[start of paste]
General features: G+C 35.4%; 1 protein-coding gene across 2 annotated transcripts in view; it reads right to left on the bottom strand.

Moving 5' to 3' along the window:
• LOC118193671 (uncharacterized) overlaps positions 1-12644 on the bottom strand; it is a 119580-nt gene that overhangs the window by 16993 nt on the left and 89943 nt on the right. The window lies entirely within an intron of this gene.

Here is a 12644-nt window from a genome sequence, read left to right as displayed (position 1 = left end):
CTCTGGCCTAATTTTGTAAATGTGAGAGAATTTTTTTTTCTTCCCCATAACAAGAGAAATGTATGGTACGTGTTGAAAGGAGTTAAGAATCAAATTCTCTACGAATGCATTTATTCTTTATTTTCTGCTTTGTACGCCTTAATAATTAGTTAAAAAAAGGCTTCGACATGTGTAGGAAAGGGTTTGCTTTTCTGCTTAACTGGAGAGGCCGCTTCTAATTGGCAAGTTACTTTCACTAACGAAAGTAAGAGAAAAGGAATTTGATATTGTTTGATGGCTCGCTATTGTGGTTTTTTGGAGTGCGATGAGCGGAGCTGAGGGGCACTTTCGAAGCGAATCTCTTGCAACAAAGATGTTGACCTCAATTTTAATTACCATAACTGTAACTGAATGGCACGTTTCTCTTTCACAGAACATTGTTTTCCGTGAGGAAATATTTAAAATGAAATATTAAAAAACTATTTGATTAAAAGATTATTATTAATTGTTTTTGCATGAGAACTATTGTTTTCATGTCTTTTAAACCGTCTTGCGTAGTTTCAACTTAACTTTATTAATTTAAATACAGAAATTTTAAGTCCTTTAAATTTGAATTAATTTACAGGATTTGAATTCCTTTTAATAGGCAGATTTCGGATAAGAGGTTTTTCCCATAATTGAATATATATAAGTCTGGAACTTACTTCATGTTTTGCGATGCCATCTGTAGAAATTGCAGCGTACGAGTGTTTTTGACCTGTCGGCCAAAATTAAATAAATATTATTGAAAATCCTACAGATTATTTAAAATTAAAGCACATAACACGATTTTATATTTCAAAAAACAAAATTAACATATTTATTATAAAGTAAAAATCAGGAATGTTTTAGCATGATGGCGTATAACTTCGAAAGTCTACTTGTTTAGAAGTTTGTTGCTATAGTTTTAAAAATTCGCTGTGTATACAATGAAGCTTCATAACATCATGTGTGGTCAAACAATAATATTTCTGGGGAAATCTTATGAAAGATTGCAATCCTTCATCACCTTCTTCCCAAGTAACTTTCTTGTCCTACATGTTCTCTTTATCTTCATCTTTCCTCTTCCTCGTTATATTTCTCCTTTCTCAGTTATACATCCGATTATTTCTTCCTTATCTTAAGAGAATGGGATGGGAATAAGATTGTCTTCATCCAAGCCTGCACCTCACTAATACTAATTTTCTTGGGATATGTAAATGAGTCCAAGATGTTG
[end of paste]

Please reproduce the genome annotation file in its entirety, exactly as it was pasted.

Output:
General features: G+C 35.4%; 1 protein-coding gene across 2 annotated transcripts in view; it reads right to left on the bottom strand.

Moving 5' to 3' along the window:
• LOC118193671 (uncharacterized) overlaps positions 1-12644 on the bottom strand; it is a 119580-nt gene that overhangs the window by 16993 nt on the left and 89943 nt on the right. The window lies entirely within an intron of this gene.

Here is a 12644-nt window from a genome sequence, read left to right as displayed (position 1 = left end):
CTCTGGCCTAATTTTGTAAATGTGAGAGAATTTTTTTTTCTTCCCCATAACAAGAGAAATGTATGGTACGTGTTGAAAGGAGTTAAGAATCAAATTCTCTACGAATGCATTTATTCTTTATTTTCTGCTTTGTACGCCTTAATAATTAGTTAAAAAAAGGCTTCGACATGTGTAGGAAAGGGTTTGCTTTTCTGCTTAACTGGAGAGGCCGCTTCTAATTGGCAAGTTACTTTCACTAACGAAAGTAAGAGAAAAGGAATTTGATATTGTTTGATGGCTCGCTATTGTGGTTTTTTGGAGTGCGATGAGCGGAGCTGAGGGGCACTTTCGAAGCGAATCTCTTGCAACAAAGATGTTGACCTCAATTTTAATTACCATAACTGTAACTGAATGGCACGTTTCTCTTTCACAGAACATTGTTTTCCGTGAGGAAATATTTAAAATGAAATATTAAAAAACTATTTGATTAAAAGATTATTATTAATTGTTTTTGCATGAGAACTATTGTTTTCATGTCTTTTAAACCGTCTTGCGTAGTTTCAACTTAACTTTATTAATTTAAATACAGAAATTTTAAGTCCTTTAAATTTGAATTAATTTACAGGATTTGAATTCCTTTTAATAGGCAGATTTCGGATAAGAGGTTTTTCCCATAATTGAATATATATAAGTCTGGAACTTACTTCATGTTTTGCGATGCCATCTGTAGAAATTGCAGCGTACGAGTGTTTTTGACCTGTCGGCCAAAATTAAATAAATATTATTGAAAATCCTACAGATTATTTAAAATTAAAGCACATAACACGATTTTATATTTCAAAAAACAAAATTAACATATTTATTATAAAGTAAAAATCAGGAATGTTTTAGCATGATGGCGTATAACTTCGAAAGTCTACTTGTTTAGAAGTTTGTTGCTATAGTTTTAAAAATTCGCTGTGTATACAATGAAGCTTCATAACATCATGTGTGGTCAAACAATAATATTTCTGGGGAAATCTTATGAAAGATTGCAATCCTTCATCACCTTCTTCCCAAGTAACTTTCTTGTCCTACATGTTCTCTTTATCTTCATCTTTCCTCTTCCTCGTTATATTTCTCCTTTCTCAGTTATACATCCGATTATTTCTTCCTTATCTTAAGAGAATGGGATGGGAATAAGATTGTCTTCATCCAAGCCTGCACCTCACTAATACTAATTTTCTTGGGATATGTAAATGAGTCCAAGATGTTG